Don’t let the fact that you can’t go to the gym or train with your teammates stop you from training or working out. There are so many resources to help you exercise at home, such as YouTube videos or training apps. As we talked about above, can you train a different aspect for your sport from home? Do you need more muscular or cardiovascular endurance? If so, it may be time to start running or doing another activity to improve these.
6. Ensure Any In-Person Events Are Done Within the Guidelines
This may sound obvious, but it’s worth reiterating. If you can do in-person training, stick to the guidelines. There may be one person on the team who feels nervous about returning to training, so abide by the safety guidelines at all times so everyone can enjoy their time and feel safe and responsible.
7. Do Whatever Feels Right for You, Right Now
It’s okay to use this time to take a break from training or coaching if that’s how you feel. You may want to continue training in any way you can (following social distancing guidelines), but you shouldn’t feel ashamed to use some of this time to rest, catch up with school work or work projects, or engage in those other interests you don’t often have time to do. Self-care is key, so find constructive ways to improve your mental well-being.
8. Don’t Forget “Why”
In order to stay motivated and positive about the future, it is good to remember your reason “why” you train so hard and compete to be one of the top athletes in your sport. Loss of motivation or desire are common problems, especially due to the many uncertainties, but you shouldn’t view this time as “lost.” Instead, think back about why you started playing your respective sport in the first place – because it’s fun! Reignite that flame and view these moments as opportunities, rather than as challenges.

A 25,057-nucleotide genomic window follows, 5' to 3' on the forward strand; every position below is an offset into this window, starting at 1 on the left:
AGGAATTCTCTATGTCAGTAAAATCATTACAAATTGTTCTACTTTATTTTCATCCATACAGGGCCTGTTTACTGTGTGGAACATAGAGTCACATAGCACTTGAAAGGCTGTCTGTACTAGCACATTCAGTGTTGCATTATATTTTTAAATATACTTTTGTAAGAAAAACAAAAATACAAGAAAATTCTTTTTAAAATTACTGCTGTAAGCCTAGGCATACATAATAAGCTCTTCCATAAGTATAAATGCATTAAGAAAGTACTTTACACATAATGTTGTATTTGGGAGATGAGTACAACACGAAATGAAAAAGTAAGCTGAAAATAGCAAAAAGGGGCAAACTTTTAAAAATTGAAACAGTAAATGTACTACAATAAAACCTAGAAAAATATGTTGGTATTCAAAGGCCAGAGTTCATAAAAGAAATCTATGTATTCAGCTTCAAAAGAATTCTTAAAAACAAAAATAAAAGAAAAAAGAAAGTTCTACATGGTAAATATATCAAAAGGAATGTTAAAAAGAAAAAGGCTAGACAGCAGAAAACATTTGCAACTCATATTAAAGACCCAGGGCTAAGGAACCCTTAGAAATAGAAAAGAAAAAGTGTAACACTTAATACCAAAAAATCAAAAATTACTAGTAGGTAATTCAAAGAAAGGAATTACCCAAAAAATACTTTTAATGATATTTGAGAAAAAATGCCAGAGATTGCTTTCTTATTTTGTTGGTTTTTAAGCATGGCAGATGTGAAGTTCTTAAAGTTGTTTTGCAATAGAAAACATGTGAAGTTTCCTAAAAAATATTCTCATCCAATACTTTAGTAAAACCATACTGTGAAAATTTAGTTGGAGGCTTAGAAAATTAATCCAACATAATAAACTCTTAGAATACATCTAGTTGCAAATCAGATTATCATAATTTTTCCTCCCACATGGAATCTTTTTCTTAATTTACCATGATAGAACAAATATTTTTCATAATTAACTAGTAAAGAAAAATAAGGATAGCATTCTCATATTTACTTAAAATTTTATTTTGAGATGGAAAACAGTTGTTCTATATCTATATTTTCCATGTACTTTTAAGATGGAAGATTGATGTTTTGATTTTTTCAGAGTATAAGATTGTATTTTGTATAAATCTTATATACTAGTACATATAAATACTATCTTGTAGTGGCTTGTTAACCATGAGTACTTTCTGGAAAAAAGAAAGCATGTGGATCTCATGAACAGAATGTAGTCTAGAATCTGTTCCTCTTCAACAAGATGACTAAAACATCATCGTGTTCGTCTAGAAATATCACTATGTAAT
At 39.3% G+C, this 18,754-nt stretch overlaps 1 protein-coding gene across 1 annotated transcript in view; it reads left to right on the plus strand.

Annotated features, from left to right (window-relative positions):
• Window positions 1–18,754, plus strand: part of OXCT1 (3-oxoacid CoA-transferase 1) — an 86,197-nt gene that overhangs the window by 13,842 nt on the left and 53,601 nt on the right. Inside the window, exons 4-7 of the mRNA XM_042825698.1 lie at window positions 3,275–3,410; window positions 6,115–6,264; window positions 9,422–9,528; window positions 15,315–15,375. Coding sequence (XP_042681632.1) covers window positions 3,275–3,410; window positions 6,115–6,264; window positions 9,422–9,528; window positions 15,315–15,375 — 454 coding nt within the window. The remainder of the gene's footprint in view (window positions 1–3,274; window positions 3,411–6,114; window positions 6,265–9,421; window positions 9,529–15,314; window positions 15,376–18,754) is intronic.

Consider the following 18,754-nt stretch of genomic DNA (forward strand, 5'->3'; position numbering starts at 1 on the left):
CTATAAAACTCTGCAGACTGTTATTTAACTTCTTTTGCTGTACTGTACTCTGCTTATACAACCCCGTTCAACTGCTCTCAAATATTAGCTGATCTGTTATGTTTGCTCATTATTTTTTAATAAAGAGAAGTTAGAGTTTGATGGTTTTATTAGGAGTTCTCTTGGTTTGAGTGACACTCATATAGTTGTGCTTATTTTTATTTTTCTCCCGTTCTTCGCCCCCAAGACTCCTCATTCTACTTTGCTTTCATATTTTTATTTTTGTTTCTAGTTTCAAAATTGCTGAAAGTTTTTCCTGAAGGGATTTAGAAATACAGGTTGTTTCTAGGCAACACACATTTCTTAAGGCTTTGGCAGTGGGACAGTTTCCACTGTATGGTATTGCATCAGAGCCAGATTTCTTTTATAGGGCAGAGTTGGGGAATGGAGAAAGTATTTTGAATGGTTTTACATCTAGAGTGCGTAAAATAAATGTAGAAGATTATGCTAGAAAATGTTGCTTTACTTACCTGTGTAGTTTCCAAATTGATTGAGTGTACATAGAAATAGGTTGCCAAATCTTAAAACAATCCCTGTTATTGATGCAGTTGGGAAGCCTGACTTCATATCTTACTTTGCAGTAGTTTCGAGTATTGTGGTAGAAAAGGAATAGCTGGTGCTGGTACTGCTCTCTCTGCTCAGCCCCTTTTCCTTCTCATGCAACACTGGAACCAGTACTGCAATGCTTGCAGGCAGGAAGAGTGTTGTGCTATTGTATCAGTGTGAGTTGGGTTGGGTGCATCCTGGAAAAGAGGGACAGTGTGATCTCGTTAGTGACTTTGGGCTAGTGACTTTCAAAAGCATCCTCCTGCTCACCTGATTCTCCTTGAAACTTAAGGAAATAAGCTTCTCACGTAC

9. Consider Degrees of Impact
It is important to recognize that some athletes may have been impacted greatly by the effects of COVID-19, while others may have only been impacted by government restrictions. You may have to work from home, but a teammate may have lost their job. Another may have lost a grandparent. Be respectful. If you’re a coach, communicate. Be someone they can turn to for support and above all else, keep perspective. Everyone is struggling to some degree, even if they’re not outwardly showing it.
10. Continue to Train, Provide Training, or Encourage Training
If you or your athlete(s) want to continue to train during the pandemic, it is important that you continue to provide training through alternative means such as online training program suggestions, app recommendations, meal plans, or at-home training regimens, as well as relevant podcasts and books to further their sport psychology/theory.
Times are difficult within the sporting community during this pandemic and so the most important thing is to focus on the aspects of your life that you can control, even if this seems like very little. While it may be difficult at first, choose to focus on the positive over the negative. Reframe your thought process from “why is this happening” to “what can I learn from this experience.” Over time, you’ll notice that this shift in thinking will trickle into other aspects of your life. Finally, ensure that you stay connected with those who can support you the most and remember that we will get through this together.